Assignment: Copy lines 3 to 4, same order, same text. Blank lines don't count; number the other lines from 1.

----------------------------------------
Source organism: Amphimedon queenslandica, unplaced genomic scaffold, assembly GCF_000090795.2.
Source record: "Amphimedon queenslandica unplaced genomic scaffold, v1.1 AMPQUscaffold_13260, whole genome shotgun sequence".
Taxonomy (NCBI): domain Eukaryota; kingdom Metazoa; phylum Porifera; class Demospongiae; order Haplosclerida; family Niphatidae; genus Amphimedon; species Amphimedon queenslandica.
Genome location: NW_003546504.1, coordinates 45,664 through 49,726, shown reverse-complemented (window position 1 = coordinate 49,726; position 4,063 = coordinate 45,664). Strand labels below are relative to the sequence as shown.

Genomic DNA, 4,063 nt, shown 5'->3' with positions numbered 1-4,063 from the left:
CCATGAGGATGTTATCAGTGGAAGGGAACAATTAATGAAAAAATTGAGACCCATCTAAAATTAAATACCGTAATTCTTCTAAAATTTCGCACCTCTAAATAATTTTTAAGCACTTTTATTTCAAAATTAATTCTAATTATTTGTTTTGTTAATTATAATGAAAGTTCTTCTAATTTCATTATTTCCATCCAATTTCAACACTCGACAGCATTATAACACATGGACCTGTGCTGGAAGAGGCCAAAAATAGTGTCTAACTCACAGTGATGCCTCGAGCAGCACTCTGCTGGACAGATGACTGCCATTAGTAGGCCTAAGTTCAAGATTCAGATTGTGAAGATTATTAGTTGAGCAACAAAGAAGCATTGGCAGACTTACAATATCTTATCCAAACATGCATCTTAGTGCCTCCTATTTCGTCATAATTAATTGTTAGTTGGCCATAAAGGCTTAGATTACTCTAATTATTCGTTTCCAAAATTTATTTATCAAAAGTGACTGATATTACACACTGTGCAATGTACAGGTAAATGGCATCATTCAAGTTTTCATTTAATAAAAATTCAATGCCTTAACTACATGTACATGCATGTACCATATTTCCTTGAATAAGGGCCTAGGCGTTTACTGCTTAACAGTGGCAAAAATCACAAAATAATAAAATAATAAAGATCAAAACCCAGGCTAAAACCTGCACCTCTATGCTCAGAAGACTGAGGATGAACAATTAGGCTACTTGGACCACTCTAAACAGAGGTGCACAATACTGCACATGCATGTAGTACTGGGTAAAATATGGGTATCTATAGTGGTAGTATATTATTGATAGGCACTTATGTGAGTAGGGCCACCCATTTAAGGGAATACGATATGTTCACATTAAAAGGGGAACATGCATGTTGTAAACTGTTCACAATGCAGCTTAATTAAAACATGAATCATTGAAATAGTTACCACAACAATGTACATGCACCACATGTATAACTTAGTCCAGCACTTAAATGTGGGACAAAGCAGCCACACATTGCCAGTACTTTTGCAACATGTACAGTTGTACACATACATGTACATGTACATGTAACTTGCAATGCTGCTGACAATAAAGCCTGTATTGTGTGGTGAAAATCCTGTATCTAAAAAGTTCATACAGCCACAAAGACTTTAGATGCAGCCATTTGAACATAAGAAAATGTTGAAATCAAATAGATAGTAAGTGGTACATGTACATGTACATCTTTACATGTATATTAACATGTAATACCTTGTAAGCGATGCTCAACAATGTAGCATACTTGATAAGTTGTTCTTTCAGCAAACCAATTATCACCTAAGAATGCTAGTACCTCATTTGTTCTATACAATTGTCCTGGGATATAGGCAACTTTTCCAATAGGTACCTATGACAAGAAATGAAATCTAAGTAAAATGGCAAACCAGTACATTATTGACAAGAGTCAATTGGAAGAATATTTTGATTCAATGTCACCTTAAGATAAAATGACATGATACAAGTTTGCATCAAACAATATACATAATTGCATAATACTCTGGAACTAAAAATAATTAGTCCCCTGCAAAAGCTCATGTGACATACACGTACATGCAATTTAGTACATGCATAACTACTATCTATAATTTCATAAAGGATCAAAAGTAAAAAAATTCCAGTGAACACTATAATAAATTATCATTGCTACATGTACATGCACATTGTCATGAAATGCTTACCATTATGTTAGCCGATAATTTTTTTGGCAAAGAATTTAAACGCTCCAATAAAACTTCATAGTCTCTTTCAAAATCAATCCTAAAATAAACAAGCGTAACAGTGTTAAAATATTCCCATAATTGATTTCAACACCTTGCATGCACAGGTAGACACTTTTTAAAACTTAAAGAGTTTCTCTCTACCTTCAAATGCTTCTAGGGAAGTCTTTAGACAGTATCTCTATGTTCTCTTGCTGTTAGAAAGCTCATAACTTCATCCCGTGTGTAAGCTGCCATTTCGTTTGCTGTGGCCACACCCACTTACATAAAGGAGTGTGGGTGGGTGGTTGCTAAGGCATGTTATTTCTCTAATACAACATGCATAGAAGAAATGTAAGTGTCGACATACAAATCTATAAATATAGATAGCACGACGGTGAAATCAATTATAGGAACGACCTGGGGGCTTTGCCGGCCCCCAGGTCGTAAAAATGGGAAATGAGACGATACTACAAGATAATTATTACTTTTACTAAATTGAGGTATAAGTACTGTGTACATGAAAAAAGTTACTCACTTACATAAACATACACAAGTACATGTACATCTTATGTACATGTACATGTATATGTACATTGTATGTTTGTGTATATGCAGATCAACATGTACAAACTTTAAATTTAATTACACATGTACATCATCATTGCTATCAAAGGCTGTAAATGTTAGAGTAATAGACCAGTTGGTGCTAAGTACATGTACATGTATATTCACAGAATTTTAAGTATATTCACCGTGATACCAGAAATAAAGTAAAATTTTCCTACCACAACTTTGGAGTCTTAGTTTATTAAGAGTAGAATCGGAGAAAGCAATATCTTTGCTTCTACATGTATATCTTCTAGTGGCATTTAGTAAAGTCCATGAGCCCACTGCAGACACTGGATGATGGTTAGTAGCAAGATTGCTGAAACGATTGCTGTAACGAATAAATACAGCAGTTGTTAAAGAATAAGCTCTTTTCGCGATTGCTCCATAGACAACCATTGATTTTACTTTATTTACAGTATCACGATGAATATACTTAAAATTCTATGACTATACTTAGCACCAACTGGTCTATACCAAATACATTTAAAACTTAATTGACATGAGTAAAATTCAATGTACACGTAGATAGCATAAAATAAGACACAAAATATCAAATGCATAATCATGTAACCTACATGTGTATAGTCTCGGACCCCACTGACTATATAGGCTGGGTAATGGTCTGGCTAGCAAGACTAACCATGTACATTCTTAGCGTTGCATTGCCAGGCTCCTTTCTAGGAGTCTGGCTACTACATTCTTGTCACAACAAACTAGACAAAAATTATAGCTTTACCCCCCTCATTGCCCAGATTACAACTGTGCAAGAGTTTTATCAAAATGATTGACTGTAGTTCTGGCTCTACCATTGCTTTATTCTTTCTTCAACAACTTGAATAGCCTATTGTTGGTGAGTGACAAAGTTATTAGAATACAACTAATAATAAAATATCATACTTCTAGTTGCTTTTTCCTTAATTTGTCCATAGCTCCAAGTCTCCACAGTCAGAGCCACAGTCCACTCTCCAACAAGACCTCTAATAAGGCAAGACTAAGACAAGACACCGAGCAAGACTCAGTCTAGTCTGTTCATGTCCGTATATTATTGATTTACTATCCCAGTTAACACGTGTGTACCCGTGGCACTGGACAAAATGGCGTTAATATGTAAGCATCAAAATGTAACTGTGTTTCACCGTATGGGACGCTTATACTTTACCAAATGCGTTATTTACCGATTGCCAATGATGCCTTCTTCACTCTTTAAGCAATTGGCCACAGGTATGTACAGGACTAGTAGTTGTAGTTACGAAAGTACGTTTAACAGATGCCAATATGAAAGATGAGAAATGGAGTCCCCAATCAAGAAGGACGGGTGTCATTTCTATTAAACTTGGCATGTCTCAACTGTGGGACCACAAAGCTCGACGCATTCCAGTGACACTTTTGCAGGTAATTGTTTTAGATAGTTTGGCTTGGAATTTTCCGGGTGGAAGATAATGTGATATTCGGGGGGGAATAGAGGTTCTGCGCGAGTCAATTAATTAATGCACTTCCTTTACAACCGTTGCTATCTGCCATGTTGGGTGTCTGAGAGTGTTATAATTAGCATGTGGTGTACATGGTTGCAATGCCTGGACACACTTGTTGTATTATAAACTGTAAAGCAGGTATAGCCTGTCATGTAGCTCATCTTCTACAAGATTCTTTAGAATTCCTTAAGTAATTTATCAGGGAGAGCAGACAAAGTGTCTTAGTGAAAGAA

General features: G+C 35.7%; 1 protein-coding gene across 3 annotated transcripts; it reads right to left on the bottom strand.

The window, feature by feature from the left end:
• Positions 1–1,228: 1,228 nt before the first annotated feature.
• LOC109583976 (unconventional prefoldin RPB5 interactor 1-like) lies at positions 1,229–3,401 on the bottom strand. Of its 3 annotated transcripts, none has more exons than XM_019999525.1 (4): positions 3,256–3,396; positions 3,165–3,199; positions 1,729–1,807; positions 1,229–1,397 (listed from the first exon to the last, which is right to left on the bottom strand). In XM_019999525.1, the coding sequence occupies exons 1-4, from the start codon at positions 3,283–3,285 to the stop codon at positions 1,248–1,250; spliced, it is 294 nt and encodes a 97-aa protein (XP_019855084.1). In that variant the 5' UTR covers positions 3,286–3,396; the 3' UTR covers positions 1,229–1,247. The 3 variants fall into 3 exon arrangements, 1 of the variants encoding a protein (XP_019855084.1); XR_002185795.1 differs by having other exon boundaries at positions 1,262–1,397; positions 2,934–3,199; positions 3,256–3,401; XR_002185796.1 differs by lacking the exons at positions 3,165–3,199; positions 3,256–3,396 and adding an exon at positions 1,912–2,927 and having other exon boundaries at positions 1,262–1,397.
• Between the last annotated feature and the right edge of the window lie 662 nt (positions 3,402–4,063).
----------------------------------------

Taxonomy (NCBI): domain Eukaryota; kingdom Metazoa; phylum Porifera; class Demospongiae; order Haplosclerida; family Niphatidae; genus Amphimedon; species Amphimedon queenslandica.
Genome location: NW_003546504.1, coordinates 45,664 through 49,726, shown reverse-complemented (window position 1 = coordinate 49,726; position 4,063 = coordinate 45,664). Strand labels below are relative to the sequence as shown.